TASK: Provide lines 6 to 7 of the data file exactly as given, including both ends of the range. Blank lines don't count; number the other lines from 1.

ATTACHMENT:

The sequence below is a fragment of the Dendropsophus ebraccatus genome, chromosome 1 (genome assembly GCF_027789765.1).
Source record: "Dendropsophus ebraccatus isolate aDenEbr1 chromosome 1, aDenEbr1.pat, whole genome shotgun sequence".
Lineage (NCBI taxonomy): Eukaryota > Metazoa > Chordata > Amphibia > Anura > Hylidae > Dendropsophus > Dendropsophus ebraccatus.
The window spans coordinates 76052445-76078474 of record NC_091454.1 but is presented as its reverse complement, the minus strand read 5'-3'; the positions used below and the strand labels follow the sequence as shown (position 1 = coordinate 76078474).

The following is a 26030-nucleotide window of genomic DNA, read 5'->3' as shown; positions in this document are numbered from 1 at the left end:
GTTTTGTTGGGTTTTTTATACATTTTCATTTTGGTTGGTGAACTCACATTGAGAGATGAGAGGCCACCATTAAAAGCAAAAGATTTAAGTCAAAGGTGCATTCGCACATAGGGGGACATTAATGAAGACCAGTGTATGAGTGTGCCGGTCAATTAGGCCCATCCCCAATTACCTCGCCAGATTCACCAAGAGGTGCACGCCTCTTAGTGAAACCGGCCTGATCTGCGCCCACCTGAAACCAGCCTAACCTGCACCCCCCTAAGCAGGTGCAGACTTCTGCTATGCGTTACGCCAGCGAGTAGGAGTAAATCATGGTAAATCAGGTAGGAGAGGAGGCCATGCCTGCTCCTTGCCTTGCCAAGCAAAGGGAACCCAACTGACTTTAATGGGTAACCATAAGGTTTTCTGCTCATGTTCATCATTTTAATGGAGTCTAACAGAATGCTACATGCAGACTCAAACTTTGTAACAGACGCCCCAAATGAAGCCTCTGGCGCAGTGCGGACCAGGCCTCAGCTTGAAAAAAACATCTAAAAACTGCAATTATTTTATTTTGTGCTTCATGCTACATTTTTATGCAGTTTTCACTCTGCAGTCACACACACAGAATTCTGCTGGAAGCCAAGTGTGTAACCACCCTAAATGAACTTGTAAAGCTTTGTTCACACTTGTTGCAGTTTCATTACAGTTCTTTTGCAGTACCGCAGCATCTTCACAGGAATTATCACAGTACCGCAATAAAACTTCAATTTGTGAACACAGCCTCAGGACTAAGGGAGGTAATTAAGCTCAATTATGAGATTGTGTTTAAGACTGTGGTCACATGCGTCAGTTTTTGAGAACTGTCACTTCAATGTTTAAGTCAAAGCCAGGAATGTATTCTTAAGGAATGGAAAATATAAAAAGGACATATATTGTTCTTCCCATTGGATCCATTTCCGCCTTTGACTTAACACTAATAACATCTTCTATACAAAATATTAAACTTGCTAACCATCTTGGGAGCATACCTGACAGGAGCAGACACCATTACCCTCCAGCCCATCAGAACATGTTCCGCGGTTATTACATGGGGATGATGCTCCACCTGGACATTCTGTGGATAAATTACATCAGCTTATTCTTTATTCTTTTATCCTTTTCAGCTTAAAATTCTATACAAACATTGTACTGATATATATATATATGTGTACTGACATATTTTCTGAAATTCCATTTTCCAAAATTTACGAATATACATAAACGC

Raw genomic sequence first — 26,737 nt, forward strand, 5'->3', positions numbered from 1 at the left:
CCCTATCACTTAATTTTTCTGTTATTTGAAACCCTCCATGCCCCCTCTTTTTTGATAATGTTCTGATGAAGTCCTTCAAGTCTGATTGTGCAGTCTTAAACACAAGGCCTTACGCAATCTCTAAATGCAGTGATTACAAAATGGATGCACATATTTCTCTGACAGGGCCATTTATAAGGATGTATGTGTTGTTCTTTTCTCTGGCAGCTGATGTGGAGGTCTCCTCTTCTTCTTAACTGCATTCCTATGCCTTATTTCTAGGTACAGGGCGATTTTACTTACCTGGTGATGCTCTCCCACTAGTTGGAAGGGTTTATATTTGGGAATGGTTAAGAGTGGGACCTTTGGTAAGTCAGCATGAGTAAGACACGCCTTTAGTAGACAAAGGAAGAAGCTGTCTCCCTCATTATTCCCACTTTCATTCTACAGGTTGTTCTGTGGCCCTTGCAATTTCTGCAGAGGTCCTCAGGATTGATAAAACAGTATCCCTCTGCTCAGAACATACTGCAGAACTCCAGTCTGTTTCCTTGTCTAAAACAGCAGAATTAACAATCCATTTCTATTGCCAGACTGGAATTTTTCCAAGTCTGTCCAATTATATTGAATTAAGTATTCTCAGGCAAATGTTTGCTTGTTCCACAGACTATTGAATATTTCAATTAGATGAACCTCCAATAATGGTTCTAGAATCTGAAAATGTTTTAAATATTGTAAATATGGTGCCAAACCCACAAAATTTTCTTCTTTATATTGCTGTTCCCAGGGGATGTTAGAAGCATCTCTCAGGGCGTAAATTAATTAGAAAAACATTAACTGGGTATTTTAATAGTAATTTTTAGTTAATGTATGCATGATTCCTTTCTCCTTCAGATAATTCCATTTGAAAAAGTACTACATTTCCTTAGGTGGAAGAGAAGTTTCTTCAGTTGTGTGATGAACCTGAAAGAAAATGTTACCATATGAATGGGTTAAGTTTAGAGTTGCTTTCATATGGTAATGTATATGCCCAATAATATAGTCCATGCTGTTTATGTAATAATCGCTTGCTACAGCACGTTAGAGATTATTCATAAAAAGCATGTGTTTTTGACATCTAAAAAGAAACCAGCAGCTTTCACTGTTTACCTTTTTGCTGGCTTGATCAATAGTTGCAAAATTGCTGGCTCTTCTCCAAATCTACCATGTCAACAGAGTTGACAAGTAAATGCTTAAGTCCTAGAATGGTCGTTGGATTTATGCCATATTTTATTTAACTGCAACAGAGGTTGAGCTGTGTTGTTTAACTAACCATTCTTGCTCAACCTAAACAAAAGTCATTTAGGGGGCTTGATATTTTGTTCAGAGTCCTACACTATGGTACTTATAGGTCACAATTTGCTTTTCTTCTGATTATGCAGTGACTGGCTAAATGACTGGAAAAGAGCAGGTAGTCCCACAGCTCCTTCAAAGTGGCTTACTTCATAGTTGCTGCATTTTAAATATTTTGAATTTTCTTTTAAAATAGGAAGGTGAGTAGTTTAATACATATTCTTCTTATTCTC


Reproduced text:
GTTTTGTTGGGTTTTTTATACATTTTCATTTTGGTTGGTGAACTCACATTGAGAGATGAGAGGCCACCATTAAAAGCAAAAGATTTAAGTCAAAGGTGCATTCGCACATAGGGGGACATTAATGAAGACCAGTGTATGAGTGTGCCGGTCAATTAGGCCCATCCCCAATTACCTCGCCAGATTCACCAAGAGGTGCACGCCTCTTAGTGAAACCGGCCTGATCTGCGCCCACCTGAAACCAGCCTAACCTGCACCCCCCTAAGCAGGTGCAGACTTCTGCTATGCGTTACGCCAGCGAGTAGGAGTAAATCATGGTAAATCAGGTAGGAGAGGAGGCCATGCCTGCTCCTTGCCTTGCCAAGCAAAGGGAACCCAACTGACTTTAATGGGTAACCATAAGGTTTTCTGCTCATGTTCATCATTTTAATGGAGTCTAACAGAATGCTACATGCAGACTCAAACTTTGTAACAGACGCCCCAAATGAAGCCTCTGGCGCAGTGCGGACCAGGCCTCAGCTTGAAAAAAACATCTAAAAACTGCAATTATTTTATTTTGTGCTTCATGCTACATTTTTATGCAGTTTTCACTCTGCAGTCACACACACAGAATTCTGCTGGAAGCCAAGTGTGTAACCACCCTAAATGAACTTGTAAAGCTTTGTTCACACTTGTTGCAGTTTCATTACAGTTCTTTTGCAGTACCGCAGCATCTTCACAGGAATTATCACAGTACCGCAATAAAACTTCAATTTGTGAACACAGCCTCAGGACTAAGGGAGGTAATTAAGCTCAATTATGAGATTGTGTTTAAGACTGTGGTCACATGCGTCAGTTTTTGAGAACTGTCACTTCAATGTTTAAGTCAAAGCCAGGAATGTATTCTTAAGGAATGGAAAATATAAAAAGGACATATATTGTTCTTCCCATTGGATCCATTTCCGCCTTTGACTTAACACTAATAACATCTTCTATACAAAATATTAAACTTGCTAACCATCTTGGGAGCATACCTGACAGGAGCAGACACCATTACCCTCCAGCCCATCAGAACATGTTCCGCGGTTATTACATGGGGATGATGCTCCACCTGGACATTCTGTGGATAAATTACATCAGCTTATTCTTTATTCTTTTATCCTTTTCAGCTTAAAATTCTATACAAACATTGTACTGATATATATATATATGTGTACTGACATATTTTCTGAAATTCCATTTTCCAAAATTTACGAATATACATAAACGC

Raw genomic sequence first — 26,737 nt, forward strand, 5'->3', positions numbered from 1 at the left: